United States District Court, D. Maryland
CHARLES JONES, JR.
COMMISSIONER, SOCIAL SECURITY
REPORT AND RECOMMENDATIONS
STEPHANIE A. GALLAGHER UNITED STATES MAGISTRATE JUDGE
to Standing Order 2014-01, the above-referenced case has been
referred to me for review of the Commissioner's
dispositive motion, [ECF No. 15], and to make recommendations
pursuant to 28 U.S.C. § 636(b)(1)(B) and Local Rule
301.5(b)(ix). [ECF No. 4]. Plaintiff Charles Jones, Jr., who
appears pro se, did not file a motion for summary
judgment or a response to the Commissioner's Motion for
Summary Judgment. I have considered the Commissioner's
Motion. [ECF No. 15]. I find that no hearing is necessary.
See Loc. R. 105.6 (D. Md. 2016). This Court must
uphold the decision of the Agency if it is supported by
substantial evidence and if the Agency employed proper legal
standards. See 42 U.S.C. §§ 405(g),
1383(c)(3); Craig v. Chater, 76 F.3d 585, 589 (4th
Cir. 1996). Under that standard, I recommend that the Court
deny the Commissioner's motion, that the Court reverse
the Commissioner's decision in part pursuant to sentence
four of 42 U.S.C. § 405(g), and that the Court remand
the case to the Commissioner for further proceedings in
accordance with this Report and Recommendations.
Jones filed claims for Disability Insurance Benefits
(“DIB”) and Supplemental Security Income
(“SSI”) on September 2, 2013, originally alleging
a disability onset date of March 1, 2013. (Tr. 167-74). His
claims were denied initially and on reconsideration. (Tr.
100-04, 107-10). A hearing, at which Mr. Jones was
represented by counsel, was held on April 14, 2016, before an
Administrative Law Judge (“ALJ”). (Tr. 26-61).
Following the hearing, the ALJ determined that Mr. Jones was
not disabled within the meaning of the Social Security Act
during the relevant time frame. (Tr. 11-20). The Appeals
Council denied Mr. Jones's request for review, (Tr. 1-5),
so the ALJ's decision constitutes the final, reviewable
decision of the Agency.
found that Mr. Jones suffered from the severe impairments of
“depression, anxiety, and hypertension.” (Tr.
13). Despite these impairments, the ALJ determined that Mr.
Jones retained the residual functional capacity
perform light work as defined in 20 CFR 404.1567(b) and
416.967(b) except the claimant can lift and carry 20 pounds
occasionally and 10 pounds frequently, and can stand, walk,
and sit for 6 hours in an 8-hour workday. The claimant can
occasionally climb ramps or stairs, occasionally climb
ladders, ropes, or scaffolds, occasionally stoop,
occasionally kneel, occasionally crouch and occasionally
crawl. The claimant can perform simple, routine and
repetitive tasks. The claimant can have occasional
interaction with the public and coworkers.
(Tr. 15-16). After considering the testimony of a vocational
expert (“VE”), the ALJ determined that Mr. Jones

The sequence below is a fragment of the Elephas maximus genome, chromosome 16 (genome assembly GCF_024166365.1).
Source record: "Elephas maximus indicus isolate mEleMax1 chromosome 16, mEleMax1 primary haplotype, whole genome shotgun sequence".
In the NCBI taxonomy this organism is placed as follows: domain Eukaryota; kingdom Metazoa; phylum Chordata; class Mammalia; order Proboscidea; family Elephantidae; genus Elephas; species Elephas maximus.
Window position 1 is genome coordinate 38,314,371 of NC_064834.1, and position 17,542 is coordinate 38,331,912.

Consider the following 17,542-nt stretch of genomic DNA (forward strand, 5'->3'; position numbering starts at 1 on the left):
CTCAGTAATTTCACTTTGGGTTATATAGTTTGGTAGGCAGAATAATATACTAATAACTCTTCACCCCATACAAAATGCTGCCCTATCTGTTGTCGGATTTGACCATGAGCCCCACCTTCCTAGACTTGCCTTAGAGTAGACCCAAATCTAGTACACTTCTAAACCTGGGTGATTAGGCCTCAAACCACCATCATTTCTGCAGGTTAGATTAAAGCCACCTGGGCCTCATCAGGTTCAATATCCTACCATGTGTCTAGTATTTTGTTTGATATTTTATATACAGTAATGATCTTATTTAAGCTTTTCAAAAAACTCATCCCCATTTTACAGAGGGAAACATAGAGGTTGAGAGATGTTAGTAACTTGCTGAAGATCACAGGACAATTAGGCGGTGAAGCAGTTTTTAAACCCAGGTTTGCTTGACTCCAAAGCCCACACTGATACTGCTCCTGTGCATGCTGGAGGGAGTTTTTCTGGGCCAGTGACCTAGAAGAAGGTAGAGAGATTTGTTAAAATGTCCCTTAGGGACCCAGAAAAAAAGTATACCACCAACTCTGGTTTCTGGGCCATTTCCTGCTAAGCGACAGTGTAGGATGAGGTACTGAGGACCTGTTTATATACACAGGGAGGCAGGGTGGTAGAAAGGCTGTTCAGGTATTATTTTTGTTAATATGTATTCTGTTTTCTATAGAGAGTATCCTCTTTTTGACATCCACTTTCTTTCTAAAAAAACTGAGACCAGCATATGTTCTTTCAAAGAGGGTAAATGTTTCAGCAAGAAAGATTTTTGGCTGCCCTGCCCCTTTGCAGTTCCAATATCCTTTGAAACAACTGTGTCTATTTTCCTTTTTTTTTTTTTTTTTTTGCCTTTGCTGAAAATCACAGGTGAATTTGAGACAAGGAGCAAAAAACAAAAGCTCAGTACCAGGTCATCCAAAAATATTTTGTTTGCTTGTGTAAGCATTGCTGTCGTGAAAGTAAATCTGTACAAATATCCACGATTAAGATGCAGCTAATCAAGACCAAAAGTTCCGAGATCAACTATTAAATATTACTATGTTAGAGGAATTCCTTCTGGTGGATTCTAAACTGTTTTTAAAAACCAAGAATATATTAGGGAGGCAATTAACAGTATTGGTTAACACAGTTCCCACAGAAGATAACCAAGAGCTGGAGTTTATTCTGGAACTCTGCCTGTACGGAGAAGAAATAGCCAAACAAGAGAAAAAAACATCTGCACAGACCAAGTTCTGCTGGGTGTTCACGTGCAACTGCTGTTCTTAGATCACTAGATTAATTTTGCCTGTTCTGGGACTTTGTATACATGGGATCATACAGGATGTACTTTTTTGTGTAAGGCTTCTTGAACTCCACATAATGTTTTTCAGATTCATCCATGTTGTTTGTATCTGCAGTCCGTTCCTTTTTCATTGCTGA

could perform his past relevant work as an assembly line
worker and that, therefore, he was not disabled. (Tr. 19-20).
carefully reviewed the ALJ's opinion and the entire
record. See Elam v. Barnhart, 386 F.Supp.2d 746, 753
(E.D. Tex. 2005) (mapping an analytical framework for
judicial review of a pro se action challenging an
adverse administrative decision, including: (1) examining
whether the Commissioner's decision generally comports
with regulations, (2) reviewing the ALJ's critical
findings for compliance with the law, and (3) determining
from the evidentiary record whether substantial evidence
supports the ALJ's findings). I have also considered all
of the arguments raised by Mr. Jones's prior attorney in
his May 13, 2016 letter to the Appeals Council. (Tr. 250-51).
For the reasons described below, substantial evidence
supports the ALJ's decision.
proceeded in accordance with applicable law at all five steps
of the sequential evaluation. The ALJ ruled in Mr.
Jones's favor at step one and determined that he has not
engaged in substantial gainful activity since his application
date. (Tr. 11); see 20 C.F.R. §
416.920(a)(4)(i). At step two, the ALJ then considered the
severity of each of the impairments that Mr. Jones claimed
prevented him from working. (Tr. 13); see 20 C.F.R.
§ 416.920(a)(4)(ii). Notably, the ALJ found Mr.
Jones's “mild obstructive sleep apnea,
sleep-related hallucinations, arthritis in the knees, chronic
obstructive pulmonary disease (COPD) and HIV” to be
non-severe. (Tr. 13). The ALJ noted that those impairments
would have no more than minimal impact on Mr. Jones's
ability to perform basic work activities. Id.
However, after finding at least one of Mr. Jones's
impairments severe, id., the ALJ continued with the
sequential evaluation and considered, in assessing Mr.
Jones's RFC, the extent to which his impairments limited
his ability to work.
three, the ALJ determined that Mr. Jones's severe mental
health impairments did not meet, or medically equal, the
criteria of any listings. (Tr. 14-15). In particular, the ALJ
considered the specific requirements of Listings 12.04
(affective disorders), and 12.06 (anxiety related disorders).